The bull kept its distance, but the mother and calf teased us. Whenever we got within fifty yards of them, the whales would dive. Anjo, a speedboat captain who I had met in my wanderings around Neiafu, offered to take three of us off the slow moving whale watching vessel to try to get close enough to the whales to swim up to them. The superior speed of the speedboat might allow us to approach the whales before they dove away from the boat. A Floridian, a Japanese guy, and I jumped at the chance.

Fifteen times we approached the mother and calf when they surfaced, and then we jumped in the water and swam as fast as we could toward them. Each time the whales sounded before we reached them. The boat captain gave us one last chance as he was low on fuel and it was time for us to get back on the slower boat to be taken back to Neiafu. The three of us dove in with fins kicking as hard and fast as we could. Anjo told us splashing bothers whales, so we kicked with our fins below the surface and didn’t stroke with our arms to minimize splashing.
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Mother Humpback

The mother and calf didn’t dive this time. They swam just below the surface staying about twenty yards ahead of us. Tashio, the Japanese guy, tired from the fifteen times we had already swam after the whales, gave up the chase after about fifty yards. Kevin, the Floridian, broke off after one hundred yards. I kept kicking. After another fifty yards of pursuit, the whales stopped. The mother let me swim up beside her, but kept her baby on her other side away from me. I swam up beside her huge eye, turned on my side and looked through my snorkel mask into her eye, which was as big as my head. She looked back at me. Our eyes locked. Time stopped. It was if we were looking into each other’s souls.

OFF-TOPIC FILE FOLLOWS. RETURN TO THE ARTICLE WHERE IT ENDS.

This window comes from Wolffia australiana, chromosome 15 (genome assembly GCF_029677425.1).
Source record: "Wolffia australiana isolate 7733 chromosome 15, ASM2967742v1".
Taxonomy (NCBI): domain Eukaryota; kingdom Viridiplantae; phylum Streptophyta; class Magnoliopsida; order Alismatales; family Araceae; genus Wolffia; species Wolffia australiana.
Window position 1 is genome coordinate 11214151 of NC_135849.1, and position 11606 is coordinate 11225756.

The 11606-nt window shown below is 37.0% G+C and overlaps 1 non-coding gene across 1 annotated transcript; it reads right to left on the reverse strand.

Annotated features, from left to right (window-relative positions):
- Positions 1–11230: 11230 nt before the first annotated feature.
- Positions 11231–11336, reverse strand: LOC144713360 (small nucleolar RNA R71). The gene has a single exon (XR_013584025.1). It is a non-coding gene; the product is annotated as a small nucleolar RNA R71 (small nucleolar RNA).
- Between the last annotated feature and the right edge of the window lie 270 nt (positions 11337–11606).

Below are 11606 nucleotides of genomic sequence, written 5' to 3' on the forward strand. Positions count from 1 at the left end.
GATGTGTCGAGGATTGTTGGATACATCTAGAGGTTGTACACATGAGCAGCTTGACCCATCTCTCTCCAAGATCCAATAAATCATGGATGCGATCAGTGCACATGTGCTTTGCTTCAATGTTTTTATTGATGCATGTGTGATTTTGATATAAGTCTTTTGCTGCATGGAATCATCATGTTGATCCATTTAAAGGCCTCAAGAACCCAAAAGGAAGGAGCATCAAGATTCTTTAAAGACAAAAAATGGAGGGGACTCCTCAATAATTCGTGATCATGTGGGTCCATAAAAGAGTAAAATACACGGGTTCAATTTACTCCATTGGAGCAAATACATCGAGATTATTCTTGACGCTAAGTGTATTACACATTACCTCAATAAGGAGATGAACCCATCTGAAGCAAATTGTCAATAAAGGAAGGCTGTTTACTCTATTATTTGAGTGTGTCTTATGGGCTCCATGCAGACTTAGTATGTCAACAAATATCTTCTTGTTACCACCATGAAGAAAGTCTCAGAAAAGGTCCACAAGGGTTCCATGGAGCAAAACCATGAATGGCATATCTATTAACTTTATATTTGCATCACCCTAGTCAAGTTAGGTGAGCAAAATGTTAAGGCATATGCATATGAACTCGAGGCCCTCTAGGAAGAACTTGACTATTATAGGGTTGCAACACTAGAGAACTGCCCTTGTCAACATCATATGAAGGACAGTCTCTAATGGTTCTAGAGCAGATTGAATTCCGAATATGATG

She rolled and nudged her calf with her flipper to encourage the calf to swim over to me. The baby whale swam up to me, swam under me, then circled around me, and let me caress its tail. It was extraordinarily smooth to my touch. The calf returned to its mother’s side. They began to swim off slowly. I swam with them for about one hundred yards, but then another whale-watching boat approached. The mother gave on great flick of her tail and they vanished deep into the dark water below me.

I stroked back to the speedboat and clambered up the ladder and dropped over the gunwale. I could barely stand. My legs were vibrating and shaking so much from the thrill and power of the encounter. For a few moments, the otherness separating the mother whale and me had vanished. We looked into each other’s eyes and saw trust and acceptance, instead of fear and danger. She trusted me to caress her baby. I trusted that she would not crush me like a minnow with her gigantic tail. I can still see her awesome eye in my mind’s eye. And I remember how she trusted me with her baby. It would be a good thing for our finite planet if humans could see the soul of all other species, especially the endangered ones.
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The Author; Nightfall on the Outer Islands of Vava’u